Well, in a very real sense they aren't wrong, the Vatican always has been above any laws but their own.

The sovereignty of the Vatican does in fact predate international banking laws, meaningfully independant secular judiciary systems, and the concept of the state itself by at least four fold. Similarly cannon law predates any extant western system of civil law by at least a factor of two. The Vatican has been both de jure and de facto, with various notable exeptions, above the interference of civil law since before there was such a thing as any of the systems of civil law we have today.

Obviously this needs to change as, acting as a state, the Vatican has proven itself incapable of regulating a banking system capable of honestly interfacing with the rest of the world and should be treated either like a quasi-rogue state ala Swiss banking bullshit or, acting as an NGO, like a quasi-criminal enterprise ala the various banks complicit in Mexican cartel money laundering. Similarly, we should expect our governments to hold the Vatican accountable for the actions of its representatives by either treating it like a state and asking for a list of all of the associates it expects extraterritorial treatment for, and expelling all those complicit in criminal behavior while prosecuting those not on the list, or by treating it as an NGO and simply prosecuting all of those complicit in criminal activity.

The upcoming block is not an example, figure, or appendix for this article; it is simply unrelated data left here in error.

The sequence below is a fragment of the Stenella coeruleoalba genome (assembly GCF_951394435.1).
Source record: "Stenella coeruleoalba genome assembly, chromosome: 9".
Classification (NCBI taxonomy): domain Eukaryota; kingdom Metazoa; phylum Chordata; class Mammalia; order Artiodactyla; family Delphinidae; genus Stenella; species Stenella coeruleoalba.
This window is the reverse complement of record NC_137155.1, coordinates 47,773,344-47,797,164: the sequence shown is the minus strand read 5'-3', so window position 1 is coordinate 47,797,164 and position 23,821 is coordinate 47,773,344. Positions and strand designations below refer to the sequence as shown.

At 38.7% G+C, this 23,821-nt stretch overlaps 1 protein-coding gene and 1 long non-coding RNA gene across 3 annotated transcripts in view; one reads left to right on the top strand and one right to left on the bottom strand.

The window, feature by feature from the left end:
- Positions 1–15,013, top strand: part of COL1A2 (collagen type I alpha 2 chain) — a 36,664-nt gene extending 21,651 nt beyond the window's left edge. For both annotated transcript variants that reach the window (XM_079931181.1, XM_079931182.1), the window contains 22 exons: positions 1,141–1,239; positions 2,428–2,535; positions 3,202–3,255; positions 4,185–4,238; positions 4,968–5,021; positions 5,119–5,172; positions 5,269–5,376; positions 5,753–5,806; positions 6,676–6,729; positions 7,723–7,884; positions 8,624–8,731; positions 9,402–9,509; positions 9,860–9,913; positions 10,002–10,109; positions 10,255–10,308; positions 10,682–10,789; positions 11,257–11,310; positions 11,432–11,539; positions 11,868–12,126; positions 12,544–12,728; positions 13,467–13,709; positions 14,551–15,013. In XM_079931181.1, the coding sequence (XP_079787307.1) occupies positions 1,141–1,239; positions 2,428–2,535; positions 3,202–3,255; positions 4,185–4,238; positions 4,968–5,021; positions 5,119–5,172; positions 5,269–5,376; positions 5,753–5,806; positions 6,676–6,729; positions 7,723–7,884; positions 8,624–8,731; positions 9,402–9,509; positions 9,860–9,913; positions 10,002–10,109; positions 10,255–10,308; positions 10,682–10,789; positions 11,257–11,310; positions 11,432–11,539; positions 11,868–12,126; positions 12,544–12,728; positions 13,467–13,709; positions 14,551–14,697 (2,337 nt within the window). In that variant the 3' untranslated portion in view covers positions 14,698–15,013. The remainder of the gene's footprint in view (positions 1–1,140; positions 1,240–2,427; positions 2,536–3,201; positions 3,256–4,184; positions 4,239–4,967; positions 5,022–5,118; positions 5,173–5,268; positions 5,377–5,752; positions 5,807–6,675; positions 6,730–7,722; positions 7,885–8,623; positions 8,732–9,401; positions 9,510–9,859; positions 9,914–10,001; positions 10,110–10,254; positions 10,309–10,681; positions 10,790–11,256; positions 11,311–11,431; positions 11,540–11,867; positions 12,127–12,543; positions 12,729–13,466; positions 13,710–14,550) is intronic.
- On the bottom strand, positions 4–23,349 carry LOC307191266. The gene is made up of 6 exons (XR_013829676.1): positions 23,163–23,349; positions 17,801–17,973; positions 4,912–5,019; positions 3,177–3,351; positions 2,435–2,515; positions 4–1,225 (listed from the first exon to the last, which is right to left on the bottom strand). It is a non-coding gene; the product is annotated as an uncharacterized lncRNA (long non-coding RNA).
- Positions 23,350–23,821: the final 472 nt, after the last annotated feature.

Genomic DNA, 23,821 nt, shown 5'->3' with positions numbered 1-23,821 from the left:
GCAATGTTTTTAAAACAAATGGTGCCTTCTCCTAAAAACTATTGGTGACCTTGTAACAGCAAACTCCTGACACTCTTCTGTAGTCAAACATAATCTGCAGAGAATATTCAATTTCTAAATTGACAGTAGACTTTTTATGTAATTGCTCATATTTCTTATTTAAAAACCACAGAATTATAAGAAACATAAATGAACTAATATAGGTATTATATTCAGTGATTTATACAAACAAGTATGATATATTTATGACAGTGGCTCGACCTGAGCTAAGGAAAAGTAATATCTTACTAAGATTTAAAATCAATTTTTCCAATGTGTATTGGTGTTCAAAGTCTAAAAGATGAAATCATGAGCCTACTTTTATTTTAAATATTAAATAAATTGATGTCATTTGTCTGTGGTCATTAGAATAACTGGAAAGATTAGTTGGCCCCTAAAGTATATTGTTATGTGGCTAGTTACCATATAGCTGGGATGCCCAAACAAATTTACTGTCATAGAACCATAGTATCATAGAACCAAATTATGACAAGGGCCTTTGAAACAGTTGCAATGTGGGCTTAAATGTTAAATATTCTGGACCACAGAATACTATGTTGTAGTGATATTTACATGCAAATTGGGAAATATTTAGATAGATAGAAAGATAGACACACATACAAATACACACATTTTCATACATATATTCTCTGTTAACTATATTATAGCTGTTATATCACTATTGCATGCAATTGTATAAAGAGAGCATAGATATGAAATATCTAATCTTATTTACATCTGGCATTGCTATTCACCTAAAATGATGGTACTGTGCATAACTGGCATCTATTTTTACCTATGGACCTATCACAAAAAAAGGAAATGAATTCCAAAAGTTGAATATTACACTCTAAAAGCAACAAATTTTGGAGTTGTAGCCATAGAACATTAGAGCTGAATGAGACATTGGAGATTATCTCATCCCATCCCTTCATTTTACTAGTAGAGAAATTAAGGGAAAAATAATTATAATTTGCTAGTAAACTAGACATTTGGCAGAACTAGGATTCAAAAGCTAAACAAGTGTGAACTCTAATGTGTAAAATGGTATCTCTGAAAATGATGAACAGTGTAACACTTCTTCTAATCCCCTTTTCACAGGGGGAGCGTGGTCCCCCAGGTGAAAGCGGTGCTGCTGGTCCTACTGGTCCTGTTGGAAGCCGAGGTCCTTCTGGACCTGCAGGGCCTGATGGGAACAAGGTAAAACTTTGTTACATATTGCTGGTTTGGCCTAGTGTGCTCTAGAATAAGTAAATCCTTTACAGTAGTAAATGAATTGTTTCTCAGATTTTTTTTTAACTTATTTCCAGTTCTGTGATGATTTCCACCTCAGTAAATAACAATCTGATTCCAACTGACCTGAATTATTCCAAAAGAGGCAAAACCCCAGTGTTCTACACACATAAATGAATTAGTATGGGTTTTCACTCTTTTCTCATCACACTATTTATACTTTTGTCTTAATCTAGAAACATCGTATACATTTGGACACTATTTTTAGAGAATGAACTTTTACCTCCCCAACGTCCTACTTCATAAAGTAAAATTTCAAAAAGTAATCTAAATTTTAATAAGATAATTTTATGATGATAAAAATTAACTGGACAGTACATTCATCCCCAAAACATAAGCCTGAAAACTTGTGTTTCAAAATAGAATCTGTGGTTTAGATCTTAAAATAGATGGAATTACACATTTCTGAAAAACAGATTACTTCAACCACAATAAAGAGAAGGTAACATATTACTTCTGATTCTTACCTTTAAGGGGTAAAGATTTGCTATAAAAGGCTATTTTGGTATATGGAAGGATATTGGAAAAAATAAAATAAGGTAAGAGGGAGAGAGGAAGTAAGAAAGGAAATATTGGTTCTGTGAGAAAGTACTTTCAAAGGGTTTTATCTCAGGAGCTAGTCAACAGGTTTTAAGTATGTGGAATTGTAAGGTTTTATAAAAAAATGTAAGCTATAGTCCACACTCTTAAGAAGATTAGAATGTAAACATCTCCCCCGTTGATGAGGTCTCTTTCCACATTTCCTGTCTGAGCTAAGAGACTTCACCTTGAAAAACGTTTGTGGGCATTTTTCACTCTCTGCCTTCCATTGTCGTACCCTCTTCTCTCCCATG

posted by Blasdelb at 6:15 AM on October 1, 2012 [6 favorites]


Geoffrey Robertson (the well-known human rights lawyer) disputes the validity of the Vatican's claim to sovereignty, given that it does not meet the definitions of a sovereign state.
posted by acb at 6:47 AM on October 1, 2012 [1 favorite]


Ambrose of Milan has a lot to answer for.
posted by GenjiandProust at 6:52 AM on October 1, 2012


The Vatican can be a sovereign nation but that doesn't mean the Church has to be. Priests don't have diplomatic immunity, right?
posted by DU at 6:53 AM on October 1, 2012 [2 favorites]


As I mentioned in a previous VC thread, since everyone that lives there is aware of the various scandals and is doing either cover-up or pushback, it's the only nation with a 100% crime rate.